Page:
BHOPAL: The Upper Lake and different water bodies of the city face a threat of getting polluted after this year’s Ganesh festival, as the civic body has failed to ban use of plaster of Paris for making Ganesh idols.
Notwithstanding raids and seizures, PoP idols are still being used by the idol-makers. They say that they completely agree with the government’s decision of banning PoP idols but are helpless.
Bringing to fore their reasons, they told Free Press that clay of requisite quality is not available in and around Bhopal and moreover, they lack space to store clay idols, which, unlike PoP ones, cannot be stacked one upon another.
The authorities had raided a locality near MANIT in the city recently and seized a large number of PoP idols. “We suffered losses of lakhs of rupees,” laments one of them.
In a congested slum cluster in New Bhopal, colourful PoP idols of Ganeshaa in various postures are being openly produced and are available for sale. They cost between Rs 20 and Rs 5,000 a piece, depending on the size and the quality. Most of the buyers are traders.
“We take loans on high rates of interest for buying raw material. We start working at least four months before the advent of the festive season,” says an elderly woman Manu Bai.
“They are not wrong. It is true that PoP idols do not dissolve in water,” she says, when asked about logic of the government ban. But she and other idol-makers of the area listed a host of reasons like clay idols are heavier than the PoP ones and take much longer to produce. “Understand it like this.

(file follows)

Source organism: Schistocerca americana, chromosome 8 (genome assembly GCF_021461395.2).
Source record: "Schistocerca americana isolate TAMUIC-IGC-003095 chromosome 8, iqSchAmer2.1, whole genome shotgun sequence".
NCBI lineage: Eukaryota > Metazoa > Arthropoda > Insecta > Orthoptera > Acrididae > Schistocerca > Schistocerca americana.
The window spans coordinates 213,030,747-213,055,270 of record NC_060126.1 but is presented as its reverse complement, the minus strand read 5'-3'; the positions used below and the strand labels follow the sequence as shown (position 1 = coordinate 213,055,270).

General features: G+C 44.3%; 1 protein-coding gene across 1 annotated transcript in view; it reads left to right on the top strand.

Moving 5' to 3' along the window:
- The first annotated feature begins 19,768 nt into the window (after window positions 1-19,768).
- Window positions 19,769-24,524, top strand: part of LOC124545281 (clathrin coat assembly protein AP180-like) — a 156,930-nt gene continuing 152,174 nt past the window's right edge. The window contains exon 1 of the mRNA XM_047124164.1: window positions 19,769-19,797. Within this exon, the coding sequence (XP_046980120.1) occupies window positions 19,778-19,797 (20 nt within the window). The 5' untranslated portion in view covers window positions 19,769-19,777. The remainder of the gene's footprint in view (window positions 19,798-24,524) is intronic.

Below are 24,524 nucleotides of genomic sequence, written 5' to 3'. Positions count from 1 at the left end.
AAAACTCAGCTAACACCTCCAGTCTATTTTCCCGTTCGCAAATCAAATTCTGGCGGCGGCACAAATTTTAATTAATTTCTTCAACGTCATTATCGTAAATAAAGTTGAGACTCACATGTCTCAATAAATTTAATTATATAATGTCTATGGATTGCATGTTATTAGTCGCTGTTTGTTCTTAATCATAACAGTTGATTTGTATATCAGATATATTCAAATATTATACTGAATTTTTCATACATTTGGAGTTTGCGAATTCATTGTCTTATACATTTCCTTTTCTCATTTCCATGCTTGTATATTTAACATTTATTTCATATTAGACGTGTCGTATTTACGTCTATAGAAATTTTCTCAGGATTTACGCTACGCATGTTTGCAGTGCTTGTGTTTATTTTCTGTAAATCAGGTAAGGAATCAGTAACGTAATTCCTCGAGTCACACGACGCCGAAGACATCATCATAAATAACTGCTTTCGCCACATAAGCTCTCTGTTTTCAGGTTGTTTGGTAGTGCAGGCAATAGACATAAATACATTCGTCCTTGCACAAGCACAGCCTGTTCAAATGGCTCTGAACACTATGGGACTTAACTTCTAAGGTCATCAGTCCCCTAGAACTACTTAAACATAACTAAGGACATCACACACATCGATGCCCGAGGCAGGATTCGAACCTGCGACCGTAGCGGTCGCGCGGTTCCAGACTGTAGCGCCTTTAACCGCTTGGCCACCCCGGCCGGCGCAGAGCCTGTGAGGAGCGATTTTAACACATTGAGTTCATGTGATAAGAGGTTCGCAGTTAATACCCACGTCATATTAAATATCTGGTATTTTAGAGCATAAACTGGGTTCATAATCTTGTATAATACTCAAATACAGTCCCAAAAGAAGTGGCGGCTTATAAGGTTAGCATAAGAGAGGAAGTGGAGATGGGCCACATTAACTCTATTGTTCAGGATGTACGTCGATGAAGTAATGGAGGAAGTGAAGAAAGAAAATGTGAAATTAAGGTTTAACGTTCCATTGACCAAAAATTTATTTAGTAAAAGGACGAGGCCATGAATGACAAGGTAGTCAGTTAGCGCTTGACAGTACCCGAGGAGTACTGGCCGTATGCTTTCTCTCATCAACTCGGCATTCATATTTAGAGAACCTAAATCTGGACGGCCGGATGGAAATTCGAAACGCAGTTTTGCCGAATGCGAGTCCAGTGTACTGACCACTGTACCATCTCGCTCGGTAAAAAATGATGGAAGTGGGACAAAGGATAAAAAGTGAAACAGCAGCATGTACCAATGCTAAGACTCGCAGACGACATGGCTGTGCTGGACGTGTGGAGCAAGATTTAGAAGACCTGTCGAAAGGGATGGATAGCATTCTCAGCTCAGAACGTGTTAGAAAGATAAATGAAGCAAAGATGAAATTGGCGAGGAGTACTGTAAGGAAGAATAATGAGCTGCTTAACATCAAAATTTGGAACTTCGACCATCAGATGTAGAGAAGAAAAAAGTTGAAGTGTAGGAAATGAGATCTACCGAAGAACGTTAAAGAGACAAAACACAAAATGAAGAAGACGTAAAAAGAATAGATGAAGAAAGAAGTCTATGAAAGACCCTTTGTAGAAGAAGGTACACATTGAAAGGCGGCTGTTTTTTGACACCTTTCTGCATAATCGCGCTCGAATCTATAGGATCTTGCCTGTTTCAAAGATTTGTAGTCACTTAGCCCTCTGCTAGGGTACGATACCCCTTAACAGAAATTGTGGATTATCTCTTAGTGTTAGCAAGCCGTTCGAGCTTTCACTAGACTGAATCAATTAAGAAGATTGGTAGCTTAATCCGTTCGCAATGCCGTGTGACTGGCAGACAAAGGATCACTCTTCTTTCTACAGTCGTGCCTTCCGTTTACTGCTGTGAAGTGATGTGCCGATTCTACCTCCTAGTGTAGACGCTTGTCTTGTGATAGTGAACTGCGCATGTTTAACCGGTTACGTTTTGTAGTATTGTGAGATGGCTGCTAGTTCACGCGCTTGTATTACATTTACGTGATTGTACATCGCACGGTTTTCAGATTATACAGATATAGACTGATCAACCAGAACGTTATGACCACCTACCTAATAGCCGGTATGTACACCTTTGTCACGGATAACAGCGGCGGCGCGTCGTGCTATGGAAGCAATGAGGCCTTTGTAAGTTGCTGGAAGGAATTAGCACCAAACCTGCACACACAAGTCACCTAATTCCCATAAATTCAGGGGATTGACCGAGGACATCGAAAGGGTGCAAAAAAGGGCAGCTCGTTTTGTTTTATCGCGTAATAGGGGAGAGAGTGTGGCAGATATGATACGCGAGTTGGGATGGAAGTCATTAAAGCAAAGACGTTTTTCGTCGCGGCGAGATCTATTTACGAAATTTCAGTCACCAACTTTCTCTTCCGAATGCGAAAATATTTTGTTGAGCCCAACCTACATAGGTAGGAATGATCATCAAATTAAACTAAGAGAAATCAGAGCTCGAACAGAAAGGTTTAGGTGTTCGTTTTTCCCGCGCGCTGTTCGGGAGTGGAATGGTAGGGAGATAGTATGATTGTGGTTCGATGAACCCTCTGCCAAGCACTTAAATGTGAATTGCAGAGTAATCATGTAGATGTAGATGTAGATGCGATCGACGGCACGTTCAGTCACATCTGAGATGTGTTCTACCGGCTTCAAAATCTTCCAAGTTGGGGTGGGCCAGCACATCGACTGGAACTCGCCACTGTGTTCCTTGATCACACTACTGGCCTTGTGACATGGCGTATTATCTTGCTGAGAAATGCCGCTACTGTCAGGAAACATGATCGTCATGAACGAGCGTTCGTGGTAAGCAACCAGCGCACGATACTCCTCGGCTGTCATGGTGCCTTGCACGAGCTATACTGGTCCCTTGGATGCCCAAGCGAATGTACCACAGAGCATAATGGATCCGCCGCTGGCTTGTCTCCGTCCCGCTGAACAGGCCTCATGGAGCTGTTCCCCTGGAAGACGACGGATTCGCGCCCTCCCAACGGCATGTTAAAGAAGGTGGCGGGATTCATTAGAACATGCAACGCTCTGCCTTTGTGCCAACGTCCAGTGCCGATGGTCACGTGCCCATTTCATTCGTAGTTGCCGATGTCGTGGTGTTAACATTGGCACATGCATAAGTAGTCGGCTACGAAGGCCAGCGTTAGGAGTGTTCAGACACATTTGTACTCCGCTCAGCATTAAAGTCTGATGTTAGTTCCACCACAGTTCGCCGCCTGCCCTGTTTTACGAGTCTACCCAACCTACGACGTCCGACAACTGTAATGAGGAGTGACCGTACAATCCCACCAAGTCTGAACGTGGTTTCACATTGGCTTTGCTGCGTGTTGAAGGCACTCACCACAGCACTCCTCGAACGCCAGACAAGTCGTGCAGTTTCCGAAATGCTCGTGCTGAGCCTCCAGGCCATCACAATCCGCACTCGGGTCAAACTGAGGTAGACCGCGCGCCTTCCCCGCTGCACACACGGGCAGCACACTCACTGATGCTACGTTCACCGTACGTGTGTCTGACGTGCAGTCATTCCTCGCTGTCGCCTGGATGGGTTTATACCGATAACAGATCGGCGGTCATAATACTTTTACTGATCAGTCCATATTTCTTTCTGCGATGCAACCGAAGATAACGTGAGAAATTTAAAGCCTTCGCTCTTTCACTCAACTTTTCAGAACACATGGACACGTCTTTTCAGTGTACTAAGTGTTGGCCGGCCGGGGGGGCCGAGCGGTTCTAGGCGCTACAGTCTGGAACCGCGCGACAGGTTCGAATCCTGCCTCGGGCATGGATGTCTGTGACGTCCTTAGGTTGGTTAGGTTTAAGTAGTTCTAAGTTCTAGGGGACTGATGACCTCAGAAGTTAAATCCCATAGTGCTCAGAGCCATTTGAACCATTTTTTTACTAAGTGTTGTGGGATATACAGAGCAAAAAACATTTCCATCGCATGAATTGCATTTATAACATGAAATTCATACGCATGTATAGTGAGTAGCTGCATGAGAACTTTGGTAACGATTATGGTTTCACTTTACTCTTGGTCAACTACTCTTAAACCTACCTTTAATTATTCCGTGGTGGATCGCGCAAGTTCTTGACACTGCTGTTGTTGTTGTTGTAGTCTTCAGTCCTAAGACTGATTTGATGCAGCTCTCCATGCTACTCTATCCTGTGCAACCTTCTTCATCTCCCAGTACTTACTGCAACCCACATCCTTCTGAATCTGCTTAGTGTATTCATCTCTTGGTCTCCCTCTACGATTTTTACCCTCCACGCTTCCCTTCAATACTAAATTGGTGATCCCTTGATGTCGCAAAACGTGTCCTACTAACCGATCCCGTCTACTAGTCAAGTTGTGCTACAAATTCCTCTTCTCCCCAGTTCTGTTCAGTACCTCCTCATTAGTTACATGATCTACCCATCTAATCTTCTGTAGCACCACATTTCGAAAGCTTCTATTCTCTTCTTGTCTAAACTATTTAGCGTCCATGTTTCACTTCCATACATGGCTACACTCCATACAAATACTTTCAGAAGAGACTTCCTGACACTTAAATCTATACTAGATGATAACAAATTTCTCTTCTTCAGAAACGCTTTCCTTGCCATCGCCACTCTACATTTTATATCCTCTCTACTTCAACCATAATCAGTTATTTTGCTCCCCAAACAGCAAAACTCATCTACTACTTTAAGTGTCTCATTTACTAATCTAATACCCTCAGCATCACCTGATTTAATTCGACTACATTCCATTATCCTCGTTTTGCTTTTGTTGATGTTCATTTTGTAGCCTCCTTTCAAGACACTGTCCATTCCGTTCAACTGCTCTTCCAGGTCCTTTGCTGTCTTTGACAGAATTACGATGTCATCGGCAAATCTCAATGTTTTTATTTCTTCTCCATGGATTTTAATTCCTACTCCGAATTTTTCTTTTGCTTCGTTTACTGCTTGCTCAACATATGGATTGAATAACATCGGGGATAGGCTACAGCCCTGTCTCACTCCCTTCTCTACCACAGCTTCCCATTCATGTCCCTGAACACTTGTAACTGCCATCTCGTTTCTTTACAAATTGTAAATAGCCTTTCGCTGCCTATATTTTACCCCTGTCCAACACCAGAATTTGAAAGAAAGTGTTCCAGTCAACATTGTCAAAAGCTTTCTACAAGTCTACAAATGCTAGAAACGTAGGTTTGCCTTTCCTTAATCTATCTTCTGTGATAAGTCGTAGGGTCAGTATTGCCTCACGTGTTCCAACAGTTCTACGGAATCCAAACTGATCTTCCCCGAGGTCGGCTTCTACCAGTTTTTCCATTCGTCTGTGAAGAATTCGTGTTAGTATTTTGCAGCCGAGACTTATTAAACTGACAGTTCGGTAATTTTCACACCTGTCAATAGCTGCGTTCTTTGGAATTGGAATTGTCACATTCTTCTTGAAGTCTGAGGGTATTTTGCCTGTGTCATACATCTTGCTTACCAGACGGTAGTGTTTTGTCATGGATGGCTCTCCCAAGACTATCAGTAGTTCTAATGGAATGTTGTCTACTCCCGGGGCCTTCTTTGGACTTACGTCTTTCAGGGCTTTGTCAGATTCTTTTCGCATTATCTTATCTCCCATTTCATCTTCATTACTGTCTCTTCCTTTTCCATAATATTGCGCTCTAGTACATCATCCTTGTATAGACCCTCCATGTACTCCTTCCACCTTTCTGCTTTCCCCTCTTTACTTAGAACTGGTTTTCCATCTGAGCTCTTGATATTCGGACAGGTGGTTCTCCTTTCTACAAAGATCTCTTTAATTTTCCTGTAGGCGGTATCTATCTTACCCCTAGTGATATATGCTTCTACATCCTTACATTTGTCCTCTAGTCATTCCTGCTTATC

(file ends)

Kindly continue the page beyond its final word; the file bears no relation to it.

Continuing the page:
If we can produce 500 small PoP idols in a day but it would take at least five days to produce as many clay ones,” says Laxminarayan Prajapati.
They also say that clay idols are not as attractive as the PoP ones. “Khud hi milakar dekh lo (You can yourself compare the two),” says one of them, pointing towards clay and PoP idols kept separately in the small space outside his shanty.
Moreover, they say, PoP idols are much less prone to damage by rains than the clay ones. “It is rainy season and we don’t have space to keep them inside our homes.
If it rains, the clay idols would be reduced to nothing in no time,” points out JK Prajapati. The PoP idols need less storage space as they can be stacked one atop another.
They admit that the clay idols cost less to produce but the advantage is more than offset by the other factors. “A 20-kg bag of PoP costs Rs 110 while we can get a tractor-trolley load of clay for Rs 2000-4000,” says an idol-maker, giving finishing touch to a five-foot idol of the Lord which is priced at Rs 5,500.
Only one idol maker claimed that he was producing only clay idols only to reveal in the same breath that he has sold off all his PoP stocks to a trader from Indore!
The idol-makers said in unison that if the government provides them clay of the requisite quality and covered space to keep their stocks, they would be more than willing to abandon PoP. ‘
Warna hum kuch nahin kar sakte, Aaakhir hamein bhi to apne bal-bachhon ka pet bharna hai (We are helpless. After all we have kids to feed)”, remarks Mannu Bai, summing up their dilemma.